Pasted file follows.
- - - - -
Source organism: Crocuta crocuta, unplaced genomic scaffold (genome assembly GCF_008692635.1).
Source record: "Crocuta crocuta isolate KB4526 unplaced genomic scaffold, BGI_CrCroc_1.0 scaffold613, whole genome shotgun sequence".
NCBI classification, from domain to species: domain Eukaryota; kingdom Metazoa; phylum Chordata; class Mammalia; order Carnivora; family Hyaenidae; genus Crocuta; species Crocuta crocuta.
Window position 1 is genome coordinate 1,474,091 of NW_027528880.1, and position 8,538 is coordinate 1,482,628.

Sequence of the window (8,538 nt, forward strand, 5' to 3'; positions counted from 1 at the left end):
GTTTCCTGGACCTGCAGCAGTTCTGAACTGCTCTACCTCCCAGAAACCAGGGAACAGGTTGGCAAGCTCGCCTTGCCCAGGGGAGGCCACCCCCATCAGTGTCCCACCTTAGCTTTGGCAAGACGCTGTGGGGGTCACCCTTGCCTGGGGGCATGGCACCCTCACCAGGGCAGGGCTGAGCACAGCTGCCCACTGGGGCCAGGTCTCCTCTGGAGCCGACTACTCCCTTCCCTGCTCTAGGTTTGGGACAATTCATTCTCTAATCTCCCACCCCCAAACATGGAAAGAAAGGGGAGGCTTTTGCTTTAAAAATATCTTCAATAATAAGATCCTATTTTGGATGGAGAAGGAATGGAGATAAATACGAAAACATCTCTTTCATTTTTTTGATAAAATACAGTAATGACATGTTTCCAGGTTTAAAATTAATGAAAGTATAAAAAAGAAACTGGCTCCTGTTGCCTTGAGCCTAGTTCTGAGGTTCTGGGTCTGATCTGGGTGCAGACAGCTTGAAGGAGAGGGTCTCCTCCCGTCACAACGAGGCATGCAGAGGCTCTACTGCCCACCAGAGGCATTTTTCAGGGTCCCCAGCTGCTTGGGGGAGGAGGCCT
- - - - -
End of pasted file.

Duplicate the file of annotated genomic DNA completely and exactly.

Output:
Source organism: Crocuta crocuta, unplaced genomic scaffold (genome assembly GCF_008692635.1).
Source record: "Crocuta crocuta isolate KB4526 unplaced genomic scaffold, BGI_CrCroc_1.0 scaffold613, whole genome shotgun sequence".
NCBI classification, from domain to species: domain Eukaryota; kingdom Metazoa; phylum Chordata; class Mammalia; order Carnivora; family Hyaenidae; genus Crocuta; species Crocuta crocuta.
Window position 1 is genome coordinate 1,474,091 of NW_027528880.1, and position 8,538 is coordinate 1,482,628.

Sequence of the window (8,538 nt, forward strand, 5' to 3'; positions counted from 1 at the left end):
GTTTCCTGGACCTGCAGCAGTTCTGAACTGCTCTACCTCCCAGAAACCAGGGAACAGGTTGGCAAGCTCGCCTTGCCCAGGGGAGGCCACCCCCATCAGTGTCCCACCTTAGCTTTGGCAAGACGCTGTGGGGGTCACCCTTGCCTGGGGGCATGGCACCCTCACCAGGGCAGGGCTGAGCACAGCTGCCCACTGGGGCCAGGTCTCCTCTGGAGCCGACTACTCCCTTCCCTGCTCTAGGTTTGGGACAATTCATTCTCTAATCTCCCACCCCCAAACATGGAAAGAAAGGGGAGGCTTTTGCTTTAAAAATATCTTCAATAATAAGATCCTATTTTGGATGGAGAAGGAATGGAGATAAATACGAAAACATCTCTTTCATTTTTTTGATAAAATACAGTAATGACATGTTTCCAGGTTTAAAATTAATGAAAGTATAAAAAAGAAACTGGCTCCTGTTGCCTTGAGCCTAGTTCTGAGGTTCTGGGTCTGATCTGGGTGCAGACAGCTTGAAGGAGAGGGTCTCCTCCCGTCACAACGAGGCATGCAGAGGCTCTACTGCCCACCAGAGGCATTTTTCAGGGTCCCCAGCTGCTTGGGGGAGGAGGCCT